The great virtue of forgiving others
Many years ago I was dining with a monastic community, during one of my travels. I noticed a senior monk eating meat, and found myself judging him for not keeping the monastic tradition of avoiding meat. When visiting with one of the junior monks, much to my shame, I commented on how horrified I was at seeing that old monk eating meat. The young monk, not missing a beat, defended him, telling me that, due to health issues, the old monk had been instructed by his physician to eat red meat at least once a week, even during lenten periods.
There is the story of Saint Epiphanius of Cyprus who invited Hilarion the Great to dinner, and in order to show his hospitality place fried chicken on the table. Hilarion, when he saw the fried chicken, asked forgiveness, but said he had not eaten meat since his tonsure as a monk. Saint Epiphanius responded by saying that he, since his monastic tonsure, had never gone to bed without first forgiving his enemy.
Moved by his words, Hilarion said: “Your virtue is greater than mine, Oh holy master! Fasting is indeed an admirable thing, but it is more admirable to forgive those who have insulted us.” It is through our fasting that we prepare for charity, but by forgiving insults, we show our charity. Our fasting precedes forgiveness, but fasting alone does not save without forgiveness.
When we exalt our own perceived virtues, we fail to see the sin that looms large in our own life, and assume our personal righteousness sets us above others. Overlooking our own sins and failures, we prefer to see the personal failures of others.
It is so easy to judge another, for in doing so we automatically feel empowered by the thought of our own righteousness. Focusing on another’s faults, we see ourselves as superior. From this fallen state, we fail to truly love others, and are less likely to forgive another person when they have done wrong to us.
With love in Christ,
Photo: My dear friend and brother, Archpriest Seraphim Cardoza. Monk Martin’s famous New York Style Pizza. Father Seraphim and Matushka Juliana.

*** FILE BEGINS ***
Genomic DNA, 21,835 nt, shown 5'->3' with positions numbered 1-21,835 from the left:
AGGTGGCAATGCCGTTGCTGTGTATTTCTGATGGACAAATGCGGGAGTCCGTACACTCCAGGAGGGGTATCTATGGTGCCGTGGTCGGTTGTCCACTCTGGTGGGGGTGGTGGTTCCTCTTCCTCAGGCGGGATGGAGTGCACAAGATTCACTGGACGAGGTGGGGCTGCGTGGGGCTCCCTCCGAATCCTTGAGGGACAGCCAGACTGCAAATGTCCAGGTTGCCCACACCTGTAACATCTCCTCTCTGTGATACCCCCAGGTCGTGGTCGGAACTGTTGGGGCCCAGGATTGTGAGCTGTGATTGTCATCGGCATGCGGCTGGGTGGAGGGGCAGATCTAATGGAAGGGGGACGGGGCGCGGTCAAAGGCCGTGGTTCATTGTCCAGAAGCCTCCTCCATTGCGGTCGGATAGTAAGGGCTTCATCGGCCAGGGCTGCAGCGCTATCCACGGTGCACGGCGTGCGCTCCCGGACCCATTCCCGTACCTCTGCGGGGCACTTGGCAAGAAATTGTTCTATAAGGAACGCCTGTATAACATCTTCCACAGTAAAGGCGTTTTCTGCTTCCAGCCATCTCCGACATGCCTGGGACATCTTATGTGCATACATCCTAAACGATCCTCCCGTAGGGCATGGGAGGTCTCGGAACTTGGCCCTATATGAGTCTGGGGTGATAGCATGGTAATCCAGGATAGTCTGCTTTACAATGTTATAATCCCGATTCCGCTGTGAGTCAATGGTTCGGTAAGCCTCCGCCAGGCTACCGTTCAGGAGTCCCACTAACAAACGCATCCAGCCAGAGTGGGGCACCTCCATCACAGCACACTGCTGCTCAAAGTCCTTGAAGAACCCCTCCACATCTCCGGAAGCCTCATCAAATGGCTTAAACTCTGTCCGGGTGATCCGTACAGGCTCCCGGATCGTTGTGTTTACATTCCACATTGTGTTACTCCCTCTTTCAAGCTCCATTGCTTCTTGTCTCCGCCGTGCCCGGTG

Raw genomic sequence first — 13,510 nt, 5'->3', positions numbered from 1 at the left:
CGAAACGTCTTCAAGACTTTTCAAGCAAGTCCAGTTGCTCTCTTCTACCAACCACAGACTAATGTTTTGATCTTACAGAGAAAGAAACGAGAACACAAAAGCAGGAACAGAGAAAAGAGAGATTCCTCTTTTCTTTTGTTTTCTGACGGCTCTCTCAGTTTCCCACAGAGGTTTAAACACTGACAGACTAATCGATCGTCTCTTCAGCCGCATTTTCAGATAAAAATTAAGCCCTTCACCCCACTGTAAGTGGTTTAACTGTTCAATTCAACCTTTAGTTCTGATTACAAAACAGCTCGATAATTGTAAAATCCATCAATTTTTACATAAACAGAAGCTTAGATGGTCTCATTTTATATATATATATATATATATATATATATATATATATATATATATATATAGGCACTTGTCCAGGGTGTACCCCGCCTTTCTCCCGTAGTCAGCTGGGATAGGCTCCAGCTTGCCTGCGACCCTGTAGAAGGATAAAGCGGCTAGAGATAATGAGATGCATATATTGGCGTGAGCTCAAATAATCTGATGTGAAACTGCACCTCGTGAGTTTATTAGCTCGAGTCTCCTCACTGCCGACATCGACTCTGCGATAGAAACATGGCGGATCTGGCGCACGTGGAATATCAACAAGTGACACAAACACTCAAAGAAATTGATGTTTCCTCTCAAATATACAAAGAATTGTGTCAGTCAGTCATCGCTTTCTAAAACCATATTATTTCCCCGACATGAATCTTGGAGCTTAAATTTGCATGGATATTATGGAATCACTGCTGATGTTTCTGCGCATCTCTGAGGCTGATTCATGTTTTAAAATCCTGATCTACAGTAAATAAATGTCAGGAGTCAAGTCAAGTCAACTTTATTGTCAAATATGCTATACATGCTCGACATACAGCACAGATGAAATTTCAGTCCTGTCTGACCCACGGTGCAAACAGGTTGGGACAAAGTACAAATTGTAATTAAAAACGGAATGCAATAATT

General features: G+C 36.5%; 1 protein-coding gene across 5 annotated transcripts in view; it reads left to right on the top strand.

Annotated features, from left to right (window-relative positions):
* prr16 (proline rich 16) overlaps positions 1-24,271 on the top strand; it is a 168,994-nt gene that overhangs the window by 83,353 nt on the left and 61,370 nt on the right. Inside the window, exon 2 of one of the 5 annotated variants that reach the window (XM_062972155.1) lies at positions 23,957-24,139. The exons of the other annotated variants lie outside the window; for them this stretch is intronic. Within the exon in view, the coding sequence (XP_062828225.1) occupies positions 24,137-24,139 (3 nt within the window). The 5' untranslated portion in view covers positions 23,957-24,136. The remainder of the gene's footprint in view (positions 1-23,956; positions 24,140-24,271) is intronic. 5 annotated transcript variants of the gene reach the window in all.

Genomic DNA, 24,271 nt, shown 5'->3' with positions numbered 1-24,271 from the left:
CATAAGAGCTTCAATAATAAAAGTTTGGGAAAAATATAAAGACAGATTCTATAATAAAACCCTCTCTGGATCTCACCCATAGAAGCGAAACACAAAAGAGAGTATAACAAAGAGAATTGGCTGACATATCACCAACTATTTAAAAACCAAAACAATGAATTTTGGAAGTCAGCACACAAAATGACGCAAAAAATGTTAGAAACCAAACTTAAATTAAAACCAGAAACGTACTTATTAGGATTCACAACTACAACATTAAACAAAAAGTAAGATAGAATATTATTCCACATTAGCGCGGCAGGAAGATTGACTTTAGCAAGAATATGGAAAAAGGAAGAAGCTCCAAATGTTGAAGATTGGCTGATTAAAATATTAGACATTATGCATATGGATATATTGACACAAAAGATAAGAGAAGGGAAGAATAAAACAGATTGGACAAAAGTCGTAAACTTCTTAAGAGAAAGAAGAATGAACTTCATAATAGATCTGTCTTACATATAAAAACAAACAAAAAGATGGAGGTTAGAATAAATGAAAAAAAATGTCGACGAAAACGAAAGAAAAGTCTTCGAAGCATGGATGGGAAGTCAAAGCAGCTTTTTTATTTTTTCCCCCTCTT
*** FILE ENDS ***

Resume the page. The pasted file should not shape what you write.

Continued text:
Friday July 31, 2020 / July 18, 2020
8th Week after Pentecost. Tone six.
Fast. By Monastic Charter: Strict Fast (Bread, Vegetables, Fruits)
Martyr Emilian of Silistra in Bulgaria (363).
Martyr Hyacinth of Amastris (4th c.).
New Hieromartyrs Appolinarius (1918).
Venerable John the Long-suffering of the Kiev Caves (1160).
Venerable Pambo, recluse of the Kiev Caves (1241).
Venerable Pambo, hermit of Egypt (386).
Venerable Leontius, abbot of Karikhov (Novgorod) (1492).
“Kaluga” Icon of the Most Holy Theotokos (1892).
St. Frederich, bishop of Utrecht (9th c.) (Neth.).
Martyr Marcel (Greek).
Martyrs Dasius and Maron (Greek).
Sts. Stephen, archbishop of Constantinople (928), and John the Confessor, metropolitan of Chalcedon (9th c.) (Greek).
Great-martyr Athanasius of Klysma, Egypt (4th c.).
Hieromartyr Kozman (1630) (Georgia).
The Scripture Readings
1 Corinthians 11:8-22
8 For man is not from woman, but woman from man. 9 Nor was man created for the woman, but woman for the man. 10 For this reason the woman ought to have a symbol of authority on her head, because of the angels. 11 Nevertheless, neither is man independent of woman, nor woman independent of man, in the Lord. 12 For as woman came from man, even so man also comes through woman; but all things are from God.
13 Judge among yourselves. Is it proper for a woman to pray to God with her head uncovered? 14 Does not even nature itself teach you that if a man has long hair, it is a dishonor to him? 15 But if a woman has long hair, it is a glory to her; for her hair is given to her for a covering. 16 But if anyone seems to be contentious, we have no such custom, nor do the churches of God.
Conduct at the Lord’s Supper
17 Now in giving these instructions I do not praise you, since you come together not for the better but for the worse. 18 For first of all, when you come together as a church, I hear that there are divisions among you, and in part I believe it. 19 For there must also be factions among you, that those who are approved may be [b]recognized among you. 20 Therefore when you come together in one place, it is not to eat the Lord’s Supper. 21 For in eating, each one takes his own supper ahead of others; and one is hungry and another is drunk. 22 What! Do you not have houses to eat and drink in? Or do you despise the church of God and shame [c]those who have nothing? What shall I say to you? Shall I praise you in this? I do not praise you.
10 And His disciples asked Him, saying, “Why then do the scribes say that Elijah must come first?”
11 Jesus answered and said to them, “Indeed, Elijah is coming first and will restore all things. 12 But I say to you that Elijah has come already, and they did not know him but did to him whatever they wished. Likewise the Son of Man is also about to suffer at their hands.” 13 Then the disciples understood that He spoke to them of John the Baptist.
A Boy Is Healed
14 And when they had come to the multitude, a man came to Him, kneeling down to Him and saying, 15 “Lord, have mercy on my son, for he is an epileptic and suffers severely; for he often falls into the fire and often into the water. 16 So I brought him to Your disciples, but they could not cure him.”
17 Then Jesus answered and said, “O faithless and perverse generation, how long shall I be with you? How long shall I bear with you? Bring him here to Me.” 18 And Jesus rebuked the demon, and it came out of him; and the child was cured from that very hour.